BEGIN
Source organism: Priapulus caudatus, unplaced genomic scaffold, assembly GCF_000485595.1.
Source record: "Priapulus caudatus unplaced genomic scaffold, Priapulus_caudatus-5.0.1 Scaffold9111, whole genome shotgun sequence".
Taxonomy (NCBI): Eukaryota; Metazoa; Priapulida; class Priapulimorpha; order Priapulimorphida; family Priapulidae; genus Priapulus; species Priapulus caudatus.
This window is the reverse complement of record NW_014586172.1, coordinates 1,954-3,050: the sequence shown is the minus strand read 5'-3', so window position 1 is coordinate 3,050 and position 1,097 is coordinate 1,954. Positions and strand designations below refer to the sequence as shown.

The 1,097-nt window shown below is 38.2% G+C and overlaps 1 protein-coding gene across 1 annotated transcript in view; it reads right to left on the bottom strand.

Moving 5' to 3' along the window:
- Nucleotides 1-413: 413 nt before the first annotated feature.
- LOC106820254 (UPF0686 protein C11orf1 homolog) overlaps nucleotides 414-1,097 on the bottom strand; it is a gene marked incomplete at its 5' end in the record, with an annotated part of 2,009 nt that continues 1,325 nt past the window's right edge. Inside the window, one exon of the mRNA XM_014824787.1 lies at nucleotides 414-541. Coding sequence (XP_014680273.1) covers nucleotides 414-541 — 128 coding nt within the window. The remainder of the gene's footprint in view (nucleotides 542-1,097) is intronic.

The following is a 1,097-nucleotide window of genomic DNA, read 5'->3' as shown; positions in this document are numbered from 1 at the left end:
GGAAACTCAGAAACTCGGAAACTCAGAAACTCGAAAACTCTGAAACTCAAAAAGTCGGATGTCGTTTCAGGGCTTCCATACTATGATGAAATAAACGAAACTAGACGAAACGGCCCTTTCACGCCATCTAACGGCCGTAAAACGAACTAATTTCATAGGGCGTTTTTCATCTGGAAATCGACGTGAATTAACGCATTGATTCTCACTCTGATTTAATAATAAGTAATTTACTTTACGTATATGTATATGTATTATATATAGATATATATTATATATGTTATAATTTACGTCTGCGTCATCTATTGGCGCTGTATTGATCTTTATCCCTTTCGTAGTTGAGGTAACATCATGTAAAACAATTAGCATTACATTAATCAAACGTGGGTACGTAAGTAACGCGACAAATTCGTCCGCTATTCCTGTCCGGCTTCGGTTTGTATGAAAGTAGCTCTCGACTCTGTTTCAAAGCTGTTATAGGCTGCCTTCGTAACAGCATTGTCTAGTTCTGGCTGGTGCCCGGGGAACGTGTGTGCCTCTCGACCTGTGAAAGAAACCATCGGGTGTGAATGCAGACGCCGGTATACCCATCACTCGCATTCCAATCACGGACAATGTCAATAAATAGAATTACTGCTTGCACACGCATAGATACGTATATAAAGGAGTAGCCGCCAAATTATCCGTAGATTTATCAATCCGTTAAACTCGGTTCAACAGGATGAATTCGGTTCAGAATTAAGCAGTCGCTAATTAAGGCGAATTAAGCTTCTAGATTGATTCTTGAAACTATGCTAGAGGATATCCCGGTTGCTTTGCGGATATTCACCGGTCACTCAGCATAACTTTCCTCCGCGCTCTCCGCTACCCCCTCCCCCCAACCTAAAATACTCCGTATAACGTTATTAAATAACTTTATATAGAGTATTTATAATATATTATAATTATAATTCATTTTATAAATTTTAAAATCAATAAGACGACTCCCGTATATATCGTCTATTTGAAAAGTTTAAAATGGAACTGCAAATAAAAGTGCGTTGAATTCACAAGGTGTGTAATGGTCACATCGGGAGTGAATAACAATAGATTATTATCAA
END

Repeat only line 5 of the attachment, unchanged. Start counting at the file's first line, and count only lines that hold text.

The 1,097-nt window shown below is 38.2% G+C and overlaps 1 protein-coding gene across 1 annotated transcript in view; it reads right to left on the bottom strand.